As 4th of July Independence Day celebrations draw near, I find myself contemplating the intersection between patriotism and environmentalism.
At its most basic patriotism is love for one’s country.
What patriotism means to you, me, and every other American is deeply personal. To me, patriotism and environmentalism are complementary isms. I feel there is a strong connection between loving my country and protecting its people, land, water, air, and non-human denizens.
This post probably has its roots in 2012. I do not remember specifically what set me off (probably 4th of July sales), but I had reached a point where I could no longer stand being referred to as a consumer by the media and my own government. That year, I wrote a post entitled I am an American Citizen not just an American Consumer.
That post has led to other 4th of July posts exploring the Declaration of Independence, the U.S. Constitution, and the Statue of Liberty. By combining ideas from these three posts, I hope to illustrate my point that patriotism and environmentalism do intersect.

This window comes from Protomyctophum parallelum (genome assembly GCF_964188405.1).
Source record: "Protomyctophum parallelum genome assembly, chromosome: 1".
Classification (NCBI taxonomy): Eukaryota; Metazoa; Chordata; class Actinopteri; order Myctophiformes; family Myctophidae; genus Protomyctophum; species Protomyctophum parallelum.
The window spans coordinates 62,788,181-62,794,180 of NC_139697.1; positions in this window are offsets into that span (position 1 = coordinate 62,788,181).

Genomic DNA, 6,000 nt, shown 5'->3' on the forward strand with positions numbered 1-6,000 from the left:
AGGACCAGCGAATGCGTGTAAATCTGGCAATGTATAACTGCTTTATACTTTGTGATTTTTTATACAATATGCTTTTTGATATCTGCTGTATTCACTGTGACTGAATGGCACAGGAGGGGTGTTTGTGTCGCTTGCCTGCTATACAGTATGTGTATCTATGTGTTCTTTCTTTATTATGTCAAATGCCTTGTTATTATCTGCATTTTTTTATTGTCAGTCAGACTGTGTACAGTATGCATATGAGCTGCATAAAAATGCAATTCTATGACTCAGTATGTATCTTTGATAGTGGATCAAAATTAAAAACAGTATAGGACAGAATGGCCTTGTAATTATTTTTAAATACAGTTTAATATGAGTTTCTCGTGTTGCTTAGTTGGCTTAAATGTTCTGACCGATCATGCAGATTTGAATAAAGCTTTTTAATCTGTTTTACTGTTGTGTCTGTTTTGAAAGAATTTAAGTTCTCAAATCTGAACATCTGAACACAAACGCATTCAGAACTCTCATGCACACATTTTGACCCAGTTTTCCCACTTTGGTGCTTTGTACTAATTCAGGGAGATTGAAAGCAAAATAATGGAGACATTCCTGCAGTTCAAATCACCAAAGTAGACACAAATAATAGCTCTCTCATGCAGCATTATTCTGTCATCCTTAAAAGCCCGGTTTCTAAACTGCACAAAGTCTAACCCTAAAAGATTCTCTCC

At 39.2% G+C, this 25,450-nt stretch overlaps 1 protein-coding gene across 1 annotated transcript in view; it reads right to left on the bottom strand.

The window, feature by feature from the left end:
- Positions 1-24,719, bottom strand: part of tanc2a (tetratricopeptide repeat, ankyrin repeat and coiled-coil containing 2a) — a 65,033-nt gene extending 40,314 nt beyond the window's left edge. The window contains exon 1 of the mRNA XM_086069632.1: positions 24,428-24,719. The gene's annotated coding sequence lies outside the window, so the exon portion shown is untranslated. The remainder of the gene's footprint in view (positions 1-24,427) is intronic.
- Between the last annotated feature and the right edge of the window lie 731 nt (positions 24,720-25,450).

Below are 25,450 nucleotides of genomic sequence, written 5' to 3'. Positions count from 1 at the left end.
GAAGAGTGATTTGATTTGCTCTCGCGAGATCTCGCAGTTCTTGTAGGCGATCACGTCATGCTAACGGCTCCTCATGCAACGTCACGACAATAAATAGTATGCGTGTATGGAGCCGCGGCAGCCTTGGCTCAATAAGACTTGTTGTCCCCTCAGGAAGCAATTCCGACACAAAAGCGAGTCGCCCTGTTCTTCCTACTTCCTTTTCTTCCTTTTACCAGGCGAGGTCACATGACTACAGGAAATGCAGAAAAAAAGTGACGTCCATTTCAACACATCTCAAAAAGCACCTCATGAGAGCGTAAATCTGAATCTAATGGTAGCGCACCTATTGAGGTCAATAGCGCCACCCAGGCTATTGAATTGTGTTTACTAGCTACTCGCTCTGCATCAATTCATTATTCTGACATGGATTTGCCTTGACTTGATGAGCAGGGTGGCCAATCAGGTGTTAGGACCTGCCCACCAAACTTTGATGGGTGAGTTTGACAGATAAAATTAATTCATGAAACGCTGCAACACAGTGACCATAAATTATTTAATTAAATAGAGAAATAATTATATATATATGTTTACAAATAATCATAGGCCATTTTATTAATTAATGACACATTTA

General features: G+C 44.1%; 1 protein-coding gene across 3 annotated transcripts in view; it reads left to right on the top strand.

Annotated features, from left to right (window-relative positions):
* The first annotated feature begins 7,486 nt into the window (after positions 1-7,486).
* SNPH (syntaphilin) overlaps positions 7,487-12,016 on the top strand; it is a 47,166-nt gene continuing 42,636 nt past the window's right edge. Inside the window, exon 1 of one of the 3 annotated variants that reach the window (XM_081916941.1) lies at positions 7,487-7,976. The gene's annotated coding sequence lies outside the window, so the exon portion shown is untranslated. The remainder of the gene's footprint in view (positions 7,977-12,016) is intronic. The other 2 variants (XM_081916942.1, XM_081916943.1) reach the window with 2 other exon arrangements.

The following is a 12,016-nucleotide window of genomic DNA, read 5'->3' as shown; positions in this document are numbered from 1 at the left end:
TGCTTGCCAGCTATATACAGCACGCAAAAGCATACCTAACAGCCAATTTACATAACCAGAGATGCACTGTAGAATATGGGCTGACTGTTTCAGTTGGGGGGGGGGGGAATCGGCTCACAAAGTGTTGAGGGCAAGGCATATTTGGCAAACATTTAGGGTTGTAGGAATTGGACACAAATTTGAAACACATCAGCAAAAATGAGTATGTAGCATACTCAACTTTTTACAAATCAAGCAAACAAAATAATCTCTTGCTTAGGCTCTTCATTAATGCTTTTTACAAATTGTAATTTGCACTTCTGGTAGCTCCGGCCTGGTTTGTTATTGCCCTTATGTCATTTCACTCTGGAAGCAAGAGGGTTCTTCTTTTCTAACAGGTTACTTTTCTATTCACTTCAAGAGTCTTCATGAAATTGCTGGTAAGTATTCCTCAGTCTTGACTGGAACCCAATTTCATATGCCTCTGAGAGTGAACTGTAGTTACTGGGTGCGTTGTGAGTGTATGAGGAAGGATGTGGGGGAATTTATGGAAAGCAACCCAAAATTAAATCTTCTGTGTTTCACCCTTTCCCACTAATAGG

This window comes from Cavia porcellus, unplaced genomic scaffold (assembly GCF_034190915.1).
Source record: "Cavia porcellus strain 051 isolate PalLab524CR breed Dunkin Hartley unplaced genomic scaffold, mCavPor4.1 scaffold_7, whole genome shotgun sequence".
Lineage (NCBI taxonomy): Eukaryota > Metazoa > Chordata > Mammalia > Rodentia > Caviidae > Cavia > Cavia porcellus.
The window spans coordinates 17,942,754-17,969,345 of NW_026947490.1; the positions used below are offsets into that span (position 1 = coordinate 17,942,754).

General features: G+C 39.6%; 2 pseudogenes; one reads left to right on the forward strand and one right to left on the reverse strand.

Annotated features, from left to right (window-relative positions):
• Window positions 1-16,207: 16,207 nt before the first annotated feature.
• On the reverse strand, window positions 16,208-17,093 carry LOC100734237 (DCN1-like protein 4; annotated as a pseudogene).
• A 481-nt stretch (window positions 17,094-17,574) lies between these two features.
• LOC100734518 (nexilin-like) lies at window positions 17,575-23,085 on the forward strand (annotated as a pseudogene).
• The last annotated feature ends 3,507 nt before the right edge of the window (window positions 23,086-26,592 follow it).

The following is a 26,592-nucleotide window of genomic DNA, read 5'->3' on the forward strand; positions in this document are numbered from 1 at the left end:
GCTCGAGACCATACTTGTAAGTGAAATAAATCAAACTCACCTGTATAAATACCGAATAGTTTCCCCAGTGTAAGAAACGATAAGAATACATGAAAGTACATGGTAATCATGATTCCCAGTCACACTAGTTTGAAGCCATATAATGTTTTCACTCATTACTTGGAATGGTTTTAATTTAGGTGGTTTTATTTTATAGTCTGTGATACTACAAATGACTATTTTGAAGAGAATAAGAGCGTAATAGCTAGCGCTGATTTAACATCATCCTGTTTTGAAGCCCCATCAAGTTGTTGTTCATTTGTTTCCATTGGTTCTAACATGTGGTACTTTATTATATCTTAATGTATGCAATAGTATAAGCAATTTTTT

Declaration of Independence with a Green Twist
Every kid who goes to school in the United States studies the Declaration of Independence. I did, but it was a long time ago.
In honor of the 4th of July in 2013, I decided to reintroduce myself to the Declaration of Independence. After researching its history and reading the original Declaration of Independence, I created the green version below.
Declaration of Independence of 2013
When in the Course of human events, it becomes necessary for one people to dissolve corporations and laws that enable special interests to control our government and destroy our planet, we should declare the causes.
We hold these truths to be self-evident, that all people are created equal with certain unalienable Rights that among these are Life, Liberty, the pursuit of Happiness, and a Habitable Planet.